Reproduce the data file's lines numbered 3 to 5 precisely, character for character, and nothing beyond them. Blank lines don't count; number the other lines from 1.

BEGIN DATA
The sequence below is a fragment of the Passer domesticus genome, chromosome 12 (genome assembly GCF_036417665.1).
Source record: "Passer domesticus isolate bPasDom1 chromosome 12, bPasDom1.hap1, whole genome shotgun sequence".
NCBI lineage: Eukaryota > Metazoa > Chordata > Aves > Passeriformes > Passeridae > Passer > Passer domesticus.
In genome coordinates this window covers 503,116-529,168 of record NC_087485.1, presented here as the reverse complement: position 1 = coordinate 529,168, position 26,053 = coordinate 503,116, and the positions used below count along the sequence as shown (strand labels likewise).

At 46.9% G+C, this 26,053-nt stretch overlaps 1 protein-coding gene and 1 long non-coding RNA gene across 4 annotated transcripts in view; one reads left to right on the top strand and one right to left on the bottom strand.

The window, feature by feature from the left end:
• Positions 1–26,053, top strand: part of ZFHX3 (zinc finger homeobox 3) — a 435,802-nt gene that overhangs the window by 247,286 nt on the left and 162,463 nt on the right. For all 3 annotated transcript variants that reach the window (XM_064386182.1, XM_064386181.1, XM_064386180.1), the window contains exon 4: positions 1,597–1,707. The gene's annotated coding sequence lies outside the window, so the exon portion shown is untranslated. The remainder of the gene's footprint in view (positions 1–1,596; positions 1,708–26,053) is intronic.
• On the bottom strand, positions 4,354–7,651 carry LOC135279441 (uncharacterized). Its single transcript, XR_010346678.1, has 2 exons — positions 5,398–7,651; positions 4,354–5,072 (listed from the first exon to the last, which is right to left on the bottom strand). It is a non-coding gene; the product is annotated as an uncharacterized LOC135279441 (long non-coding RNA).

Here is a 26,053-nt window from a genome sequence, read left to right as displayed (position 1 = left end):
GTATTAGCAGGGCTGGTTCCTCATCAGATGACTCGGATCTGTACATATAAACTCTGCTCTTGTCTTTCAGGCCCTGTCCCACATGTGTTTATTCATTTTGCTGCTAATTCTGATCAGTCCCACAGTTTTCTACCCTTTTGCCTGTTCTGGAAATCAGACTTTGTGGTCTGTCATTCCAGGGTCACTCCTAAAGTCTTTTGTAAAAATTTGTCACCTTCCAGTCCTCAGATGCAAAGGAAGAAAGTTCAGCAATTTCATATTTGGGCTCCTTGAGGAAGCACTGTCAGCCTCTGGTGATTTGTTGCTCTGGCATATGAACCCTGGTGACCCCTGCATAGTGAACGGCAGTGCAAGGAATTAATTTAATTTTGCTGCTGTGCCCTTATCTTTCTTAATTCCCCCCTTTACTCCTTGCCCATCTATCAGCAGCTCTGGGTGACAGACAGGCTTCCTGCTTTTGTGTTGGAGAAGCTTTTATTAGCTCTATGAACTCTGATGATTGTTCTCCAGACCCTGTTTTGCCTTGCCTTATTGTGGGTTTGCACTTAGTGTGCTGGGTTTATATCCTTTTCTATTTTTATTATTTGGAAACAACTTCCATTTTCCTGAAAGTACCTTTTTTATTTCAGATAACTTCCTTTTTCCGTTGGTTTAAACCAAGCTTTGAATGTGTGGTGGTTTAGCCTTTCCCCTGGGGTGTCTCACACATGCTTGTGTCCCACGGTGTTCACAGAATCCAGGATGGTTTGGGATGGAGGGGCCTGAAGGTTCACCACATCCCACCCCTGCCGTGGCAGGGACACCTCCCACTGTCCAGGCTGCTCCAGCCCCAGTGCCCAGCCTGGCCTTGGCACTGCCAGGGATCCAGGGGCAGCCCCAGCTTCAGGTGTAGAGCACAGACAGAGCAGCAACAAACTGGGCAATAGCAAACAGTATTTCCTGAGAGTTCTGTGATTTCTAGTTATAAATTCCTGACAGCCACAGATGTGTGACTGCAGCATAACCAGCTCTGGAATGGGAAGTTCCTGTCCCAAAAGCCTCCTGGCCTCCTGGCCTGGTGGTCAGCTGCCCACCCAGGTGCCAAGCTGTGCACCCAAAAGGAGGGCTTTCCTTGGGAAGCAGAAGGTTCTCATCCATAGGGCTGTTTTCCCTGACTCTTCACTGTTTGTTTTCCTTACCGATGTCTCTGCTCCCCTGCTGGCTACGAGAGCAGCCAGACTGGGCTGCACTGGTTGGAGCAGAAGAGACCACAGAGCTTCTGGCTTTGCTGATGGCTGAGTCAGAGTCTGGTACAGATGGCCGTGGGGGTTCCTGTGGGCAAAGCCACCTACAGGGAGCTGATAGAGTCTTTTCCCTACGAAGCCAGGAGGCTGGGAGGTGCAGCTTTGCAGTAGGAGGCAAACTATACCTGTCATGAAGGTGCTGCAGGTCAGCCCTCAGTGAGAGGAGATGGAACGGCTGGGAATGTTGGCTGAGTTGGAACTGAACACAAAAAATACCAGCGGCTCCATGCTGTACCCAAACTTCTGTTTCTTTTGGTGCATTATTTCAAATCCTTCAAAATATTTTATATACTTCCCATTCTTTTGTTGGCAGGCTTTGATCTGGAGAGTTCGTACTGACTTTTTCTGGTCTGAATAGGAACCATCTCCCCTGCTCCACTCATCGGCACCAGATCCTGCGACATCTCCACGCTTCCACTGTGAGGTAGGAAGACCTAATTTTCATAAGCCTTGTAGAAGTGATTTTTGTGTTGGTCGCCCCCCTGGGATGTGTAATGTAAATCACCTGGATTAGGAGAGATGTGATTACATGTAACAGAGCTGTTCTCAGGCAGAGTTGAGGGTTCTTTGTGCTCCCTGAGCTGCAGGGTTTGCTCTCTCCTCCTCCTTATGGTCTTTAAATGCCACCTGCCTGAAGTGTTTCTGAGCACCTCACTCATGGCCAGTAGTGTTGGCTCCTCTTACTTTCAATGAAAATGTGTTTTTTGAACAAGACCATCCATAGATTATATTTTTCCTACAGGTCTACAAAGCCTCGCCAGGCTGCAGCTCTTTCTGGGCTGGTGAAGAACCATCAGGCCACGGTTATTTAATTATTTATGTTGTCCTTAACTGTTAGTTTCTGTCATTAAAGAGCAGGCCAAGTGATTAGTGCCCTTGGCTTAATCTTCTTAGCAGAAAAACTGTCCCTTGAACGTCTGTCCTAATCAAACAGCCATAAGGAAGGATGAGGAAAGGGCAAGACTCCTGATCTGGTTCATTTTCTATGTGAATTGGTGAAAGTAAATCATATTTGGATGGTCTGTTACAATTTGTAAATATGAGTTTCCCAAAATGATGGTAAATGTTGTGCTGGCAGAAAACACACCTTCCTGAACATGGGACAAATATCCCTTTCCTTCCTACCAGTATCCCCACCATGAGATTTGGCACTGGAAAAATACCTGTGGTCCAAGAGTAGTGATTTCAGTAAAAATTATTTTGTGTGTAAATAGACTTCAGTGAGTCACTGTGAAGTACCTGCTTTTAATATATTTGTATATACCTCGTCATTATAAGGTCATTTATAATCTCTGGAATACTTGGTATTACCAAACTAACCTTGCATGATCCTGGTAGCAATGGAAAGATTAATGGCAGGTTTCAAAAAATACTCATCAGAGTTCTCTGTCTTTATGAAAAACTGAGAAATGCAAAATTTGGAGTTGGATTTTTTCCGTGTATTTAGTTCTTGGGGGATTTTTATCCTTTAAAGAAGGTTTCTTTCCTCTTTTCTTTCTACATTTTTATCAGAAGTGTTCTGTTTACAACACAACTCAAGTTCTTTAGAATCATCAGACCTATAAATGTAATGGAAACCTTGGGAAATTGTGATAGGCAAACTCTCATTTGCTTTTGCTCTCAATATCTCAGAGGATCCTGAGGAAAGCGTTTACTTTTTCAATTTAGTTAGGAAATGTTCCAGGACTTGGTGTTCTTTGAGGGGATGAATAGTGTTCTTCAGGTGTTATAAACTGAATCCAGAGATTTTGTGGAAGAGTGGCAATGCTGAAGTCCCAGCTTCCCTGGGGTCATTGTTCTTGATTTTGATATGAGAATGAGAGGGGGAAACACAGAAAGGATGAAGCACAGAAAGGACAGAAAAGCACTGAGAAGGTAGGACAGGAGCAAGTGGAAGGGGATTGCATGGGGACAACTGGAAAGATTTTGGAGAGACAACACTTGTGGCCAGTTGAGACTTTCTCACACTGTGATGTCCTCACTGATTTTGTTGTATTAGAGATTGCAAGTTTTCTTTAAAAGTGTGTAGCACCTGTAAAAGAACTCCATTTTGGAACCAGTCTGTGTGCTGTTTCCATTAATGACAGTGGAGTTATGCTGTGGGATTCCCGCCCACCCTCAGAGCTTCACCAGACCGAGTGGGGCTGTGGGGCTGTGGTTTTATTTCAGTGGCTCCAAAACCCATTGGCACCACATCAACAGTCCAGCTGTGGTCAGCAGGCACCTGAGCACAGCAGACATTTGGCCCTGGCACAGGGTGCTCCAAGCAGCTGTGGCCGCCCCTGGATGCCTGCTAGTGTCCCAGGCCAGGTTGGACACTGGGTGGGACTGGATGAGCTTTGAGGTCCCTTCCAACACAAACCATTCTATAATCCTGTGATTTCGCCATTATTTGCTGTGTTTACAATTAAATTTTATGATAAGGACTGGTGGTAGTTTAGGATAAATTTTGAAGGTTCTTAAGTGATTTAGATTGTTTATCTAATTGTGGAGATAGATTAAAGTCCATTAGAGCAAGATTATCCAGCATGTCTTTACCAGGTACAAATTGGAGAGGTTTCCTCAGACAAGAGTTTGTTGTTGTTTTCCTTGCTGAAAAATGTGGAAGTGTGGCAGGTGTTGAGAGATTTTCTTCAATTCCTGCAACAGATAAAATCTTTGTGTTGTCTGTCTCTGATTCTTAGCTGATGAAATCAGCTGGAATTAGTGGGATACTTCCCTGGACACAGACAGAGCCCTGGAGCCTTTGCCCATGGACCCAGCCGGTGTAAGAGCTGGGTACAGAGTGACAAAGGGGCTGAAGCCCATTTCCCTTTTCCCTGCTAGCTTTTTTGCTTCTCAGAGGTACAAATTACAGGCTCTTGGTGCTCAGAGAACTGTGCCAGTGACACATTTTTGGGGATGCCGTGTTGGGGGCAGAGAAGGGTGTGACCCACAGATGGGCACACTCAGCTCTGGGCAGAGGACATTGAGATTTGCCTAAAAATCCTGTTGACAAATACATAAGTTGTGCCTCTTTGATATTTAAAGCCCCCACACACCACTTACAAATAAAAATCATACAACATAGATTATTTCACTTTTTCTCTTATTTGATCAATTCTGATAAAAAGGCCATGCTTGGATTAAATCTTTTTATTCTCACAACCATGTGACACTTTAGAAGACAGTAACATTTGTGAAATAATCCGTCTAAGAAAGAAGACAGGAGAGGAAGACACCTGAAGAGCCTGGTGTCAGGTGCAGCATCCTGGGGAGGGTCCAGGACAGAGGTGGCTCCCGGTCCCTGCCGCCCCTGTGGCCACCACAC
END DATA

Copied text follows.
NCBI lineage: Eukaryota > Metazoa > Chordata > Aves > Passeriformes > Passeridae > Passer > Passer domesticus.
In genome coordinates this window covers 503,116-529,168 of record NC_087485.1, presented here as the reverse complement: position 1 = coordinate 529,168, position 26,053 = coordinate 503,116, and the positions used below count along the sequence as shown (strand labels likewise).

At 46.9% G+C, this 26,053-nt stretch overlaps 1 protein-coding gene and 1 long non-coding RNA gene across 4 annotated transcripts in view; one reads left to right on the top strand and one right to left on the bottom strand.